Clean sheet designs
All of those options started with the OEM wing and had multiple concessions as a result. With a clean sheet of paper, and the roof extension from the base model, what kind of wing could you mount?
The first wing I found was on a first-generation Veloster. The wing mounts are quite nice, attaching to the hatchback door so that you can still get at things inside the trunk. The main problem is that the wing is mounted too close to the roof, and so there’s no room for the low-pressure zone below the wing to form. As such, this is mostly a spoiler in function.
The other problem here is that this is a 3D wing, but it doesn’t match the profile of the roofline. The whole point of a 3D wing is to make it so that air going down the middle of the car is at the same angle of attack as the outsides of the car (free stream, zero degrees). This 3D wing doesn’t match the roofline very well; the center section isn’t large enough.
I will say that the wing mounts look decent, and I plan to build something similar.
On the subject of wing mounts, what the fuck is up with chassis mounts on a hatchback? Maybe I’m missing something here, but is there any way to get into the trunk of a hatchback with chassis mounts?
Next is a proper wing with proper mounts, and it ought to be, because it’s off a TCR Veloster. I tried to find the specs on this wing and failed, but two things jump out at me right away: 1) It’s set back quite a ways, 2) how did they get the wing to not sway back and forth with those mounts?
First let’s talk setback distance. Increasing setback distance results in more space underneath the wing, and so there’s plenty of room for the low pressure zone to form. On the other hand, the further back you mount the wing, the more leverage it has, which reduces front downforce. Maybe that’s the point of it, to move the F/R balance further rearward?
The mounts themselves only attach at two points, and therefore must have some sturdy backing plates inside, because I can’t see how those are going to keep the wing from swaying back and forth on quick transitions. It’s a TCR car, so I’m sure they have that shit down solid, but I don’t think I’m going to make mine like that.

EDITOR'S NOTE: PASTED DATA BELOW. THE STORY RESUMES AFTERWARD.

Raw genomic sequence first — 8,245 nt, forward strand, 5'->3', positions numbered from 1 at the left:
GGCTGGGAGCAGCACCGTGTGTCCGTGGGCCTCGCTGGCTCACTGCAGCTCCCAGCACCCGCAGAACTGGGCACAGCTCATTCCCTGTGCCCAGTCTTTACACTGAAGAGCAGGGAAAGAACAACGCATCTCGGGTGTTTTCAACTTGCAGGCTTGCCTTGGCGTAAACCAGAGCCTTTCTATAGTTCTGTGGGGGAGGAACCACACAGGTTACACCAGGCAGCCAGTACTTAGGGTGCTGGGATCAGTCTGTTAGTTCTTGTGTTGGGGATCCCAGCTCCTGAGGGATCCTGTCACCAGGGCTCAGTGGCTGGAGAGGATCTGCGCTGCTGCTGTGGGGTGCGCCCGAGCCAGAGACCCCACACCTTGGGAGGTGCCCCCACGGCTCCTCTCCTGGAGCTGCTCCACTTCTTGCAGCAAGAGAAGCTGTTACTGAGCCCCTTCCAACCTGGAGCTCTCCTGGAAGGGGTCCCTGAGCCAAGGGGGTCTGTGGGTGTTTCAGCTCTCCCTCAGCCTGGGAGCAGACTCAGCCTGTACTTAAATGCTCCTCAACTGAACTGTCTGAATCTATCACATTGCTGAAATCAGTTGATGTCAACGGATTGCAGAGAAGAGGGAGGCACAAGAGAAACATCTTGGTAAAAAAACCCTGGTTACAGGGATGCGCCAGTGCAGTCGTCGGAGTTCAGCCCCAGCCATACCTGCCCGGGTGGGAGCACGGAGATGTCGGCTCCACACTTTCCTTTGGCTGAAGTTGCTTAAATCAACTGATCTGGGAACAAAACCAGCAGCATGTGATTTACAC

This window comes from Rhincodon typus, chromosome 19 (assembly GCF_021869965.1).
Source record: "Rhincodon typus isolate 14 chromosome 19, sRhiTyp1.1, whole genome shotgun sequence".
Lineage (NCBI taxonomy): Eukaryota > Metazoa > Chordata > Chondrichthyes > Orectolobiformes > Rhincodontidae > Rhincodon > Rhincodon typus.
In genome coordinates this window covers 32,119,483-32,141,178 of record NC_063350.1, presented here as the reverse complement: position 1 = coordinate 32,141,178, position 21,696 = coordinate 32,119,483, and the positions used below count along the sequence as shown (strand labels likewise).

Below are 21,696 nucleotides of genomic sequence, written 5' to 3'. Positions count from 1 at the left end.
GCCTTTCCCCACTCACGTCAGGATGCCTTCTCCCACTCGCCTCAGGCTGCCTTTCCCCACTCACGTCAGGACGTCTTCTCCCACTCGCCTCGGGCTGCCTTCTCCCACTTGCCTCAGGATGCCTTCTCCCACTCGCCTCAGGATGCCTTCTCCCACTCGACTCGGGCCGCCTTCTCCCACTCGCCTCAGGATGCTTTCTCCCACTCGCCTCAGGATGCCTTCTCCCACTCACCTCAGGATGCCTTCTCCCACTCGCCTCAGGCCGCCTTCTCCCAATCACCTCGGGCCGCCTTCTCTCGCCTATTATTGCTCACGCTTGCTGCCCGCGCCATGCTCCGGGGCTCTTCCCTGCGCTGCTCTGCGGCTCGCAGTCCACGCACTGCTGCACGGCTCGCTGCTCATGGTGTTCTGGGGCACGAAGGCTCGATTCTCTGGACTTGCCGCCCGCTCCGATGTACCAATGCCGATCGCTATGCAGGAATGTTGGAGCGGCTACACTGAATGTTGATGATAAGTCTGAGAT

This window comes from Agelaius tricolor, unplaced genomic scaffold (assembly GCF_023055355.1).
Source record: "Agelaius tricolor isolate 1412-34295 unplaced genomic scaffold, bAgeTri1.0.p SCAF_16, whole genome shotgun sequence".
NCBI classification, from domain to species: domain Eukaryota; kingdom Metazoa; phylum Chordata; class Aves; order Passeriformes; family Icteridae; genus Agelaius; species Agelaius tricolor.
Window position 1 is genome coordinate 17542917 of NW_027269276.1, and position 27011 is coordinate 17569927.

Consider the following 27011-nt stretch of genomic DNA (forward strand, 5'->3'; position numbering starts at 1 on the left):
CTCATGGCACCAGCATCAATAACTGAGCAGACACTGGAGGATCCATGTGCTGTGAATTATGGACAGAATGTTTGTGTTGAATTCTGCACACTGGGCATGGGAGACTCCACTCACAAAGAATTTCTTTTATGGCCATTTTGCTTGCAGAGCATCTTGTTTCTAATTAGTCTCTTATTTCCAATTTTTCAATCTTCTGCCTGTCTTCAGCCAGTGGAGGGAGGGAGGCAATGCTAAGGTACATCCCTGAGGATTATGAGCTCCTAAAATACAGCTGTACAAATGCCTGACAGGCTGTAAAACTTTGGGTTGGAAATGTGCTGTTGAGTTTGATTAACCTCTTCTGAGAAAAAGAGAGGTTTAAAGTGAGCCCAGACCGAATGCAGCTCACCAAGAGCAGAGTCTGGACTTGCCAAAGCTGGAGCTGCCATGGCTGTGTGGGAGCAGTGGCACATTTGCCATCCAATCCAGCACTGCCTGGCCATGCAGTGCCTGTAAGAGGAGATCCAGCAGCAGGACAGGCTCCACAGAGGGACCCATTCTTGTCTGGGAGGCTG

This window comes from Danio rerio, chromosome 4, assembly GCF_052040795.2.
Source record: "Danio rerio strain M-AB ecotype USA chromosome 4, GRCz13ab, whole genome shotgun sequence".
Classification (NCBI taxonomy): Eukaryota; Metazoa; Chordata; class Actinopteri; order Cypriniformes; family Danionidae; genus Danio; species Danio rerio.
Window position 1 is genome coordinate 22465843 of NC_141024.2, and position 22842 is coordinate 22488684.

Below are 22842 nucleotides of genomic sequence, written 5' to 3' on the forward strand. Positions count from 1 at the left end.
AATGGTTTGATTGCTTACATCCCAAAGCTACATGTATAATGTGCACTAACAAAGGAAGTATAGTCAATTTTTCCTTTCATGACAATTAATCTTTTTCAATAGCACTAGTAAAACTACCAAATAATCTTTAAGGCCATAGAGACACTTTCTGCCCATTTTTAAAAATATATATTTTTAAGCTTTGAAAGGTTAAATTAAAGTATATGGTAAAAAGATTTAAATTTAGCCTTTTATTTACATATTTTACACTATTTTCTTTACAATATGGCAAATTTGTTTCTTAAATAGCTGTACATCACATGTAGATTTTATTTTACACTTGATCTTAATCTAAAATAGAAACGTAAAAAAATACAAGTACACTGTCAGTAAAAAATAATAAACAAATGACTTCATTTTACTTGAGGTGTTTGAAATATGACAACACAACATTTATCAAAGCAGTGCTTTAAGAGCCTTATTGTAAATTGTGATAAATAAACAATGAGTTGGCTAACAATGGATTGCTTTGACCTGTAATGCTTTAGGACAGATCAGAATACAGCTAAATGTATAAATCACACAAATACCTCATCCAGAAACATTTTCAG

Next I should be reviewing a 9 Lives Racing wing, but they don’t have one for the Veloster. I’ll have to correct that on my own time. (Meanwhile, I often say 9 Lives Racing “wing”. This is like a litmus test for annoying; anyone who corrects me with “wáng” is a fanboi poseur.)
Next is a wing by CF Style. Mok Racing will be importing these from Korea, and they look like the best option to me. The wing appears to be a proper airfoil shape, and the only nit I have to pick is the lack of a Gurney flap.
Now a Gurney flap isn’t always necessary, the effect is pretty much the same as increasing wing angle. But if you’re cranked all the way up to 10 and you need just a little more, then a Gurney flap is how you get to 11. So some provision for that would be nice to see, as it doesn’t look like a simple piece of angle aluminum will fit that contoured trailing edge very easily.
The wing is mostly a 2D shape, which is fine considering the wing doesn’t stick out into free stream air, or at least not far enough to require twisting the ends down. I don’t have the dimensions or pricing on the wing, but will fill that in when those arrive.
If you look at the wing mounts, they appear to be as short as you can make such a thing, and so probably very stiff and light. The setback distance isn’t as far as the TCR, but that may be preferable for most of us, who don’t want to shift aero balance too far to the rear. All said, this wing package is a 98 out of 100, and if I was looking to buy one rather than make one, I’d buy this one.
I look at airfoils a lot, comparing different shapes at various speeds and angles of attack. It’s a nerdy and pointless exercise, because Miatas are limited by front downforce; trying to get the most out of the rear is rarely necessary.